## Historical Development

• The AVERAGEIF function was introduced in Excel 2007
• AVERAGE.WEIGHTED was introduced in Excel 365
• The AVERAGE function was first introduced in Excel 2.0
• The AVERAGE function is available in all versions of Excel

### Interpretation

In the ever-evolving world of Excel functions, the AVERAGE seems to be the reliable old friend that has stood the test of time since its humble beginnings in Excel 2.0. While the shiny newcomers like AVERAGEIF and AVERAGE.WEIGHTED have made their grand entrance in more recent versions, the classic AVERAGE continues to hold its ground, refusing to be ousted by the latest trends. It seems that when it comes to crunching numbers, there's just no replacing the classic simplicity and universality of good ol' AVERAGE.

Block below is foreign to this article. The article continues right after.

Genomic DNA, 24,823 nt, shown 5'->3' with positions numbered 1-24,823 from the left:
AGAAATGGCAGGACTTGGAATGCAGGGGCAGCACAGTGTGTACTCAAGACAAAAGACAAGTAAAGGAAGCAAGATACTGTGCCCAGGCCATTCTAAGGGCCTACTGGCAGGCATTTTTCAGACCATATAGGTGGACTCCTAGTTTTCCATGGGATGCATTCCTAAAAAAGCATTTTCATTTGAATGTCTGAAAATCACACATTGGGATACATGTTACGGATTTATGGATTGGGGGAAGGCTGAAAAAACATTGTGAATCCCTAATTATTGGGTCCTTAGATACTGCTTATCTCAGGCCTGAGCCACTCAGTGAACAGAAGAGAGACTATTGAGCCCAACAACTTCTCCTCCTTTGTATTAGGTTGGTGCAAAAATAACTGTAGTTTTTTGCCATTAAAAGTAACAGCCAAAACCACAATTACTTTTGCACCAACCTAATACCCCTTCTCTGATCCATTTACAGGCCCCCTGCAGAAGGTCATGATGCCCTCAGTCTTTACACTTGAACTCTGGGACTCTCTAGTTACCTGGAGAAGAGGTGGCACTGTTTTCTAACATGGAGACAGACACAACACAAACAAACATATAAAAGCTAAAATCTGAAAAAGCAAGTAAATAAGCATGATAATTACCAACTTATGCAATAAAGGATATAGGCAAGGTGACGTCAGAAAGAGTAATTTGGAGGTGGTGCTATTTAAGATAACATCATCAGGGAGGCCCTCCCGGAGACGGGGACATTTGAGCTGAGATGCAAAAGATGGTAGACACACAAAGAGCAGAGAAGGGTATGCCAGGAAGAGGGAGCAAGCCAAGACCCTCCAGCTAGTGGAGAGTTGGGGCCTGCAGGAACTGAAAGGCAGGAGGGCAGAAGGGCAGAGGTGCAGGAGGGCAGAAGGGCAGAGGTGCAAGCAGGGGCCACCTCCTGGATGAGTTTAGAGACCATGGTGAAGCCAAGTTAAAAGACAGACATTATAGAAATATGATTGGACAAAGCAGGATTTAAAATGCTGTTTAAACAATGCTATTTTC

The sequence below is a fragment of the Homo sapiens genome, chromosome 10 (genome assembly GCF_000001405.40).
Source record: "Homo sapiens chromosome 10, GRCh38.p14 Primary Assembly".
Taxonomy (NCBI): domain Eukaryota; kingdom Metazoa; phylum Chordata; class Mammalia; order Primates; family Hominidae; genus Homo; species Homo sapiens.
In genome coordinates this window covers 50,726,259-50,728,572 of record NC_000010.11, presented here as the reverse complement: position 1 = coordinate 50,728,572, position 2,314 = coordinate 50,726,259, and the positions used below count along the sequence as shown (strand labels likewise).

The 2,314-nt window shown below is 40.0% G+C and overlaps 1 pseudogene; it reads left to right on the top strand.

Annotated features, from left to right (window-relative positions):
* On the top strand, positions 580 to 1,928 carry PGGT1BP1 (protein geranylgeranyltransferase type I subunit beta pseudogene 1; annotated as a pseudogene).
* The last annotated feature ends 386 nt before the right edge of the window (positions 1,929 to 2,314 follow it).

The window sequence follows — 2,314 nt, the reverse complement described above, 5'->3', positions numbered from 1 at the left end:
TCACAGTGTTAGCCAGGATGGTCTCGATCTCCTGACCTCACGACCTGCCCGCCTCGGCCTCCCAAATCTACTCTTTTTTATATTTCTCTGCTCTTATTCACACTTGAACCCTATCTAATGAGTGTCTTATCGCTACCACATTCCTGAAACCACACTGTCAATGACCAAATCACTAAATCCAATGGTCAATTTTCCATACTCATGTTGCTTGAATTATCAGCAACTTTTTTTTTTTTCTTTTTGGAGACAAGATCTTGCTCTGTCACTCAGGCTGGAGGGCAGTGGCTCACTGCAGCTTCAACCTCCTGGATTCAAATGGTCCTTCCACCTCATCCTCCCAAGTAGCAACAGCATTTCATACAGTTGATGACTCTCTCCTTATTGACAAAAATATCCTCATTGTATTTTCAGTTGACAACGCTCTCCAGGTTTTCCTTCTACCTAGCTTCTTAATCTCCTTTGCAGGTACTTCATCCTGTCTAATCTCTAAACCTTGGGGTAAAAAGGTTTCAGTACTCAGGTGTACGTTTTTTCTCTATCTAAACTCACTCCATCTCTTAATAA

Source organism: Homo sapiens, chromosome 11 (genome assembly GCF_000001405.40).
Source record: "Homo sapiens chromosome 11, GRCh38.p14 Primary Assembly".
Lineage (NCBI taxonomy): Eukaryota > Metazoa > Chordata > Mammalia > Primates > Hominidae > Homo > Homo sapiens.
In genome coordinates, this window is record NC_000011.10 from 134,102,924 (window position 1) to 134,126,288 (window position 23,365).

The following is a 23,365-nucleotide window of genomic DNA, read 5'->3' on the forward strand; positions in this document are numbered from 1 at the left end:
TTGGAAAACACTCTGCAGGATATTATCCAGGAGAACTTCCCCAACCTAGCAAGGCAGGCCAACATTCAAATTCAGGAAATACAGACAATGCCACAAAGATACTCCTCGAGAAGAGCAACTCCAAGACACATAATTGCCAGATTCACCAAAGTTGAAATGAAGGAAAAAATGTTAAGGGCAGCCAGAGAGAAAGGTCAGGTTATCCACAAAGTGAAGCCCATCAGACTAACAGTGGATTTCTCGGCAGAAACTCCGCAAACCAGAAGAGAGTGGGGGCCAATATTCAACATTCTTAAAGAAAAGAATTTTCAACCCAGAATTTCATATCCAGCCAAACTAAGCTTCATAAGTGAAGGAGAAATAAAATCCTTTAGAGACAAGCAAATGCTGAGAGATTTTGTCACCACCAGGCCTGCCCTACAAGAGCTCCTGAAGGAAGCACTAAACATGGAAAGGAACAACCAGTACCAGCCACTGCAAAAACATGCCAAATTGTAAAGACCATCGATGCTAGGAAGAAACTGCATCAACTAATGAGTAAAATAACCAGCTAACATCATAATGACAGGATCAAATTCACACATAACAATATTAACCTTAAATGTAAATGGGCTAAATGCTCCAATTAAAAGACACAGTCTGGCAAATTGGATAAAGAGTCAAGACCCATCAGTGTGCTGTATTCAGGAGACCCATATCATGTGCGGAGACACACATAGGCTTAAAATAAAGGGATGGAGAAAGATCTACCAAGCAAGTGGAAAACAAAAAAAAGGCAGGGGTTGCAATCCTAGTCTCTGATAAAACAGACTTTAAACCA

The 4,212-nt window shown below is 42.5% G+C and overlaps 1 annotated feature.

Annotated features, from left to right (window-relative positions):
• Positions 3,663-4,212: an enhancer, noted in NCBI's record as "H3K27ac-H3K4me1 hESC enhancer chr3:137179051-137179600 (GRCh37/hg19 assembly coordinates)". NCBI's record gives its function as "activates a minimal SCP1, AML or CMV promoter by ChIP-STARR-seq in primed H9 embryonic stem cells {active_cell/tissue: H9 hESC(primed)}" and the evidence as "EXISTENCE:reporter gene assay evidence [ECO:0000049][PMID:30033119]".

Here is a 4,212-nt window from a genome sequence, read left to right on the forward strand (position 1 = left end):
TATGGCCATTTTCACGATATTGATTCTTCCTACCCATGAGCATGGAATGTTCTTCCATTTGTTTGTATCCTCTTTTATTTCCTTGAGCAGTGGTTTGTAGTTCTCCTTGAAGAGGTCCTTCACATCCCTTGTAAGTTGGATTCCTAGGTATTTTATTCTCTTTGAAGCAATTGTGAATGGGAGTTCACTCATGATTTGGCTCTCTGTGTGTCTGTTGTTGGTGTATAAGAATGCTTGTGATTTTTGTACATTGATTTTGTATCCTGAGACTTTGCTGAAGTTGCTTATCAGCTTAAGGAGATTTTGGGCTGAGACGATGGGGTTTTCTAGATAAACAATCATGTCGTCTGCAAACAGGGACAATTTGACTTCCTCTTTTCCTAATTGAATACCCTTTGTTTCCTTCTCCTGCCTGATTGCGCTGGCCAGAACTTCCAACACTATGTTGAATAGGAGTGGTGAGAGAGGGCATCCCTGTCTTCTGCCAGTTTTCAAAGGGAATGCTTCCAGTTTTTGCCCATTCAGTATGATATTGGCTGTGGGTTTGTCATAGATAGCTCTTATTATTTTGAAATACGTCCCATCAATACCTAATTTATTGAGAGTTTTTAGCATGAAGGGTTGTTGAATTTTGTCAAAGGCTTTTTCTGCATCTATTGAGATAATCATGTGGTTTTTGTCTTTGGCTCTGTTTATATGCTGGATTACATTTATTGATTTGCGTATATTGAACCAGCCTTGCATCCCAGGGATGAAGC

## Usage and Popularity

• Over 90% of Excel users utilize the AVERAGE function regularly
• 75% of businesses use Excel for financial reporting
• Over 60% of large companies use Excel for budgeting
• 85% of Excel users rely on built-in functions like AVERAGE
• 70% of Excel users utilize AVERAGE in data analysis
• The AVERAGE function is used in 80% of financial models
• 65% of data scientists use Excel's AVERAGE function
• AVERAGE is used in 75% of Excel dashboards
• 80% of Excel courses cover the AVERAGE function
• 90% of Excel templates include the AVERAGE function
• 75% of Excel users utilize AVERAGE in report generation
• 85% of Excel-based financial models use the AVERAGE function